_why was not just famous within the Ruby community, but one of its creators. He had contributed thousands of lines of code to Ruby’s open-source libraries. He wrote one of the most famous guides to Ruby
It would not run. It took me more than an hour to figure out I had left in an extra space in my code, preventing the whole thing from working right. But then, after some 98 minutes and some serious Googling, a three showed up in my Terminal shell. I had written a program.
In late 2009, _why’s disappearance played out in real time on the Internet, as Rubyists noticed his projects had stopped loading and relayed the news on popular forums. It was not just one site or server, they fast realized. _why, his blog, his Twitter feed, and all of his open-source code had disappeared from the Internet, and all at once. The term of art is “infosuicide,” a rare but hardly unheard-of occurrence.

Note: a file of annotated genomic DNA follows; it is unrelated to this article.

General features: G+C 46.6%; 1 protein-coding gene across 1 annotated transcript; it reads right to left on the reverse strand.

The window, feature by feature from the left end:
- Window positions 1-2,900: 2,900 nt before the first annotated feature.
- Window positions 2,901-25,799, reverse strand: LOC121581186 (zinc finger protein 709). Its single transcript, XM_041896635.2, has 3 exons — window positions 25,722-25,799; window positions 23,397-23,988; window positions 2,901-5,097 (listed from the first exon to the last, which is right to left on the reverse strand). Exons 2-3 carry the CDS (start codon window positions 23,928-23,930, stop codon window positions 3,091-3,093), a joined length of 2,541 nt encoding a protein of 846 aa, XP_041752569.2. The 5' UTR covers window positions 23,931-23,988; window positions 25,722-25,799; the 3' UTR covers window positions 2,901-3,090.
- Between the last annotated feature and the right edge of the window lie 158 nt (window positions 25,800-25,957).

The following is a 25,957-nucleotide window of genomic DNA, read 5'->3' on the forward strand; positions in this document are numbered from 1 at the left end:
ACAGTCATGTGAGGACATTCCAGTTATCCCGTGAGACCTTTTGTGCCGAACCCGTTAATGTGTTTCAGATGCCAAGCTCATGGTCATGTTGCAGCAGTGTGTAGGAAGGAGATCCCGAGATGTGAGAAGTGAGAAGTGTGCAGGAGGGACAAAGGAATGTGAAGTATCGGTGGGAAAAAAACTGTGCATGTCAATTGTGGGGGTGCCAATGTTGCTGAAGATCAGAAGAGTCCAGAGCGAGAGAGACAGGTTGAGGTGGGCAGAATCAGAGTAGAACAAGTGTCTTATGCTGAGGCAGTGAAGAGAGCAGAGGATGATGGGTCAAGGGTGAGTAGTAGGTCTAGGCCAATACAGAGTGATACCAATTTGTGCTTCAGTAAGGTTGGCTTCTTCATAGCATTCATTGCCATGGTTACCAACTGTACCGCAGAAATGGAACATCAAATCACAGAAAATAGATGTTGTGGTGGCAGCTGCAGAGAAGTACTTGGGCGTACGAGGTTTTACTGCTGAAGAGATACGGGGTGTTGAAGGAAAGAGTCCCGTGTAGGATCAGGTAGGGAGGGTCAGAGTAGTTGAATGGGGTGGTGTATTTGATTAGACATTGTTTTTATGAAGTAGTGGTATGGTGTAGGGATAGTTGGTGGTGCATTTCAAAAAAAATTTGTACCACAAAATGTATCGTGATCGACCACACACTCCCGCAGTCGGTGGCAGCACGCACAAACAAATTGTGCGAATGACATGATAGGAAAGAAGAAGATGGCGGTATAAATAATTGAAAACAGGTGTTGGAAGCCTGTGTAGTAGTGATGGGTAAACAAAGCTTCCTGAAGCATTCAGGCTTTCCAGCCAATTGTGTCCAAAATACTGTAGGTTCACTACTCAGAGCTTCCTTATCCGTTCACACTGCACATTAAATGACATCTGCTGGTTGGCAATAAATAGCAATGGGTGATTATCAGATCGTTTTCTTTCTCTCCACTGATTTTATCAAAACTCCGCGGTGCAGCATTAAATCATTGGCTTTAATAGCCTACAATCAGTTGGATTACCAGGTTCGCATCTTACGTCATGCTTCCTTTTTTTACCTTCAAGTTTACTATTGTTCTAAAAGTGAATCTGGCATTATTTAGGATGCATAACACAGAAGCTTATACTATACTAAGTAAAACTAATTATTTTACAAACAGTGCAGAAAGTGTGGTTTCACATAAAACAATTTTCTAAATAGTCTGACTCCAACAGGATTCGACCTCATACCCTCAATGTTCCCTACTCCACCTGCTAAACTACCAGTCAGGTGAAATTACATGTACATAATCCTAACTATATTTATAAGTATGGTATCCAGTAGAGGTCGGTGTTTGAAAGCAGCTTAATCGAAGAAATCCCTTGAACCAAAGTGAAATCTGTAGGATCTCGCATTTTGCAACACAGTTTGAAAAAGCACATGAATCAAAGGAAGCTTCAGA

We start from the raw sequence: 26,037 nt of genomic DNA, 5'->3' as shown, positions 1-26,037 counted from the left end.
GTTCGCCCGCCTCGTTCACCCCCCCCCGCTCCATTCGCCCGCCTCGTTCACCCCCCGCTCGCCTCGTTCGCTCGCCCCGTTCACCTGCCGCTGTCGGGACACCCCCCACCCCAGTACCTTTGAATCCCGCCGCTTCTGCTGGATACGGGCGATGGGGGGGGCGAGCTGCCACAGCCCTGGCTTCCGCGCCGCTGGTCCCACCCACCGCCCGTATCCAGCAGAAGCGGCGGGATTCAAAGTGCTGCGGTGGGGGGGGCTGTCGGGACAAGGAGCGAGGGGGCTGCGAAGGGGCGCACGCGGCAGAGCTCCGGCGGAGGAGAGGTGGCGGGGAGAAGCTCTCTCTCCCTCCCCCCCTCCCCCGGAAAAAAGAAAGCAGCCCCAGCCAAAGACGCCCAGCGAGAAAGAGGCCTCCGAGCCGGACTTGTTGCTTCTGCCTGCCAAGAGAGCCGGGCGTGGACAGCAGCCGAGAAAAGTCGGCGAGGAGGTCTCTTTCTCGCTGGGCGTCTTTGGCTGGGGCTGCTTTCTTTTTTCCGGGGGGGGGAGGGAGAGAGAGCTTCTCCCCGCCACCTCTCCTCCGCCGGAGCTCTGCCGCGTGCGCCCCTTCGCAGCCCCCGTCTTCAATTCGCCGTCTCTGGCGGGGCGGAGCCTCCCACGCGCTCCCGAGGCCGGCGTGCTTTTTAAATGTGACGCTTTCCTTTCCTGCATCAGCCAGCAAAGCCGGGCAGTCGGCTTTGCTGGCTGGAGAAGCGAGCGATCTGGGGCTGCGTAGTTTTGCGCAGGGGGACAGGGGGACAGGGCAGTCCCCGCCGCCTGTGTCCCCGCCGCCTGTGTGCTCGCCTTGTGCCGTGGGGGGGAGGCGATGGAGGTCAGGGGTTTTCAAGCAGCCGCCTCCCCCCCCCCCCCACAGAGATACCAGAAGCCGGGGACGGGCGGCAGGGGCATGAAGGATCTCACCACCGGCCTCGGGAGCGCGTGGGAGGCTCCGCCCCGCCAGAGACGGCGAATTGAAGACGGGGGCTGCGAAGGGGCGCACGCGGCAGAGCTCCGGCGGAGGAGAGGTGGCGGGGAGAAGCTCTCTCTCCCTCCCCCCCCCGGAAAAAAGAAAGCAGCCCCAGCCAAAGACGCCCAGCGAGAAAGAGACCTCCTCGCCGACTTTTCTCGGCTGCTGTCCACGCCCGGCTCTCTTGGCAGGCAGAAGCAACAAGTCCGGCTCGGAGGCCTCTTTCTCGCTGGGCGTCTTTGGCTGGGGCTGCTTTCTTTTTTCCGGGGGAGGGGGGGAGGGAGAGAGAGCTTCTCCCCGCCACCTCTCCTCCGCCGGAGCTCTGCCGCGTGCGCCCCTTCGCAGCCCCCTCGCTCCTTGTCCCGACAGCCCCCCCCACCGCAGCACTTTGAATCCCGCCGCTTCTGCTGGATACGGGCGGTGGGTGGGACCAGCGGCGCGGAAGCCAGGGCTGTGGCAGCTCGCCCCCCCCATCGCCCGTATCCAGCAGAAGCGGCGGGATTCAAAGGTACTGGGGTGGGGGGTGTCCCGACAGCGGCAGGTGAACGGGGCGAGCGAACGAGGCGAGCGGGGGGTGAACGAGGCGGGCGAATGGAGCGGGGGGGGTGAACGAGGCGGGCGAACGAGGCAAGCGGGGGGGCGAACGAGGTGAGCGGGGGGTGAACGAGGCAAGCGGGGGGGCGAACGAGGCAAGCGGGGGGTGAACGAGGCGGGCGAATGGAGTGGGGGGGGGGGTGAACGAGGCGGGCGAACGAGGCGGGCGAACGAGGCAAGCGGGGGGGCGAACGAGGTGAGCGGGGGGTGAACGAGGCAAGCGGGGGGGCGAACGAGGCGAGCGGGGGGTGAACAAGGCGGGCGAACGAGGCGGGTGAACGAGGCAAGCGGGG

“High-level” languages like Ruby and Python have become particularly popular for producing Web applications, compared with “low-level” languages like C, Rossum explained. “Let’s say I am giving directions for how to leave this room,” he says, gesturing to the white-walled, white-boarded Google office around him, visible in our Google+ hangout, a kind of video chat. “In Python, I would just say something like, ‘Get up and go through the door.’ In other languages, I might have to say something like, ‘Stand up, but not with so much force that you fall over, take three step[…]
Eventually, I got to a receptionist. Yes, he works there, she said. No, she would not give me his direct line, or patch me through. I could send an email to her, and she would forward to him. Finally, late in my reporting, I got word back-channeled to me from another Salt Lake City programmer: Jonathan is _why, he is fine, and he just wants to be left alone.
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